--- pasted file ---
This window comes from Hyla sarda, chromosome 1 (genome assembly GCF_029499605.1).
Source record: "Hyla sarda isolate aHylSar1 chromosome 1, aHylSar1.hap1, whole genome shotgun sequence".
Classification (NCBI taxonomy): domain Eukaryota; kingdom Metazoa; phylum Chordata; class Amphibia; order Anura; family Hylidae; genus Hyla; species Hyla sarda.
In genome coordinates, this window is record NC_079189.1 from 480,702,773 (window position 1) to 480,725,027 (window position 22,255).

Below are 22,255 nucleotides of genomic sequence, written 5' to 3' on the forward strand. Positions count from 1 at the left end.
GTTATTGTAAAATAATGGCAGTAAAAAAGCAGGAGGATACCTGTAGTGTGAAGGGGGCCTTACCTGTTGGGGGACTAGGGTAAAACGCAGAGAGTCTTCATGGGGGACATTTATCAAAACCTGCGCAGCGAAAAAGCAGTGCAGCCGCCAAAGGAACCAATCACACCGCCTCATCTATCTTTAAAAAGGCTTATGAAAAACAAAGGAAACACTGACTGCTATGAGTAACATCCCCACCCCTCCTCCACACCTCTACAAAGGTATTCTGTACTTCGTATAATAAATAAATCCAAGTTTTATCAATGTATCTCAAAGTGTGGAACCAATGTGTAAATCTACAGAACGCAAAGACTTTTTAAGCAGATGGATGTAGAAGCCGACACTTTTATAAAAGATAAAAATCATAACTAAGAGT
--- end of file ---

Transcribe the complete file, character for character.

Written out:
This window comes from Hyla sarda, chromosome 1 (genome assembly GCF_029499605.1).
Source record: "Hyla sarda isolate aHylSar1 chromosome 1, aHylSar1.hap1, whole genome shotgun sequence".
Classification (NCBI taxonomy): domain Eukaryota; kingdom Metazoa; phylum Chordata; class Amphibia; order Anura; family Hylidae; genus Hyla; species Hyla sarda.
In genome coordinates, this window is record NC_079189.1 from 480,702,773 (window position 1) to 480,725,027 (window position 22,255).

Below are 22,255 nucleotides of genomic sequence, written 5' to 3' on the forward strand. Positions count from 1 at the left end.
GTTATTGTAAAATAATGGCAGTAAAAAAGCAGGAGGATACCTGTAGTGTGAAGGGGGCCTTACCTGTTGGGGGACTAGGGTAAAACGCAGAGAGTCTTCATGGGGGACATTTATCAAAACCTGCGCAGCGAAAAAGCAGTGCAGCCGCCAAAGGAACCAATCACACCGCCTCATCTATCTTTAAAAAGGCTTATGAAAAACAAAGGAAACACTGACTGCTATGAGTAACATCCCCACCCCTCCTCCACACCTCTACAAAGGTATTCTGTACTTCGTATAATAAATAAATCCAAGTTTTATCAATGTATCTCAAAGTGTGGAACCAATGTGTAAATCTACAGAACGCAAAGACTTTTTAAGCAGATGGATGTAGAAGCCGACACTTTTATAAAAGATAAAAATCATAACTAAGAGT